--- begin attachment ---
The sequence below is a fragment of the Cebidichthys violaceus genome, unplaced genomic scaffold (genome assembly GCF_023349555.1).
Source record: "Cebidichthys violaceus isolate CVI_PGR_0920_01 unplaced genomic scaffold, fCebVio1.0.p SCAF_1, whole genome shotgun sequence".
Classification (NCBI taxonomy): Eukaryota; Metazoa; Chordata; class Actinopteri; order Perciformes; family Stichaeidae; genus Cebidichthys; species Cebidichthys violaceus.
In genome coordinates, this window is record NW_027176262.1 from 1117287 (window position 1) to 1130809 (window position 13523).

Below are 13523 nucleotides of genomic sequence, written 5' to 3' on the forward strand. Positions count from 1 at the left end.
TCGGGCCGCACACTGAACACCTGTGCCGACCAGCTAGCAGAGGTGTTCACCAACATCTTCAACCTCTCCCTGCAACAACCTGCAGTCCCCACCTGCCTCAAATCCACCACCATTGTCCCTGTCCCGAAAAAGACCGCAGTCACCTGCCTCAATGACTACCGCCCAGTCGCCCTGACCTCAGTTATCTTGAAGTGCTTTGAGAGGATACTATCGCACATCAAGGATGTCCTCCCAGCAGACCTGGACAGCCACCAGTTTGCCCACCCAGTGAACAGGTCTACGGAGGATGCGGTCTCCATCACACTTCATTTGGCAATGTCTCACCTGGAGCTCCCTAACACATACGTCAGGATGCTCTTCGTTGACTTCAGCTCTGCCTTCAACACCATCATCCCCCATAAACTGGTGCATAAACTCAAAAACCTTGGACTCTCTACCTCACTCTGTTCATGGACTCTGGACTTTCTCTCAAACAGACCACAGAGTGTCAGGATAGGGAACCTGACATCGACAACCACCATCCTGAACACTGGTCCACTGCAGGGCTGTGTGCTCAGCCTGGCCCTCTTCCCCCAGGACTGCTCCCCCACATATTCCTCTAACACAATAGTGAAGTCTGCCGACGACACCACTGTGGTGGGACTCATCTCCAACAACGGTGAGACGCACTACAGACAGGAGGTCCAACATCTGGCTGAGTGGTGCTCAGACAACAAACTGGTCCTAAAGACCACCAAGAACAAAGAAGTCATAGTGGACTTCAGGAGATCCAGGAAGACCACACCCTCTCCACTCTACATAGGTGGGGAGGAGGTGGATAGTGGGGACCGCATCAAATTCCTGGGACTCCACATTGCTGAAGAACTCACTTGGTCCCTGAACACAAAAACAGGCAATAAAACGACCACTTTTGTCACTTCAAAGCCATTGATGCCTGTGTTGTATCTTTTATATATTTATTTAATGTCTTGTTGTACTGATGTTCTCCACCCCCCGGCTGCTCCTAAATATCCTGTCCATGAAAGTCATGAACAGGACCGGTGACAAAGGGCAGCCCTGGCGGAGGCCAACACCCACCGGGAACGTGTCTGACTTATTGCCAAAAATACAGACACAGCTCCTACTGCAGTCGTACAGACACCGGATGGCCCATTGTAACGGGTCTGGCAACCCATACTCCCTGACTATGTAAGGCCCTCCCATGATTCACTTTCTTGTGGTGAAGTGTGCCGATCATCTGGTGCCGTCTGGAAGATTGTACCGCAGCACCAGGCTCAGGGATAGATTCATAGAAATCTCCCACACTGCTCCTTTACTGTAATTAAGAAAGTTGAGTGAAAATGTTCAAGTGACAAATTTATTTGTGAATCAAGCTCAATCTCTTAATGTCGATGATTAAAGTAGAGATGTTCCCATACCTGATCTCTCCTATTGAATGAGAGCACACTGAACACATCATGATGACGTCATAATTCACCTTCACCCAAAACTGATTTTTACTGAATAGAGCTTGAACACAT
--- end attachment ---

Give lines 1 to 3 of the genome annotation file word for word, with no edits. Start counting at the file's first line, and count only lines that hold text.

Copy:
The sequence below is a fragment of the Cebidichthys violaceus genome, unplaced genomic scaffold (genome assembly GCF_023349555.1).
Source record: "Cebidichthys violaceus isolate CVI_PGR_0920_01 unplaced genomic scaffold, fCebVio1.0.p SCAF_1, whole genome shotgun sequence".
Classification (NCBI taxonomy): Eukaryota; Metazoa; Chordata; class Actinopteri; order Perciformes; family Stichaeidae; genus Cebidichthys; species Cebidichthys violaceus.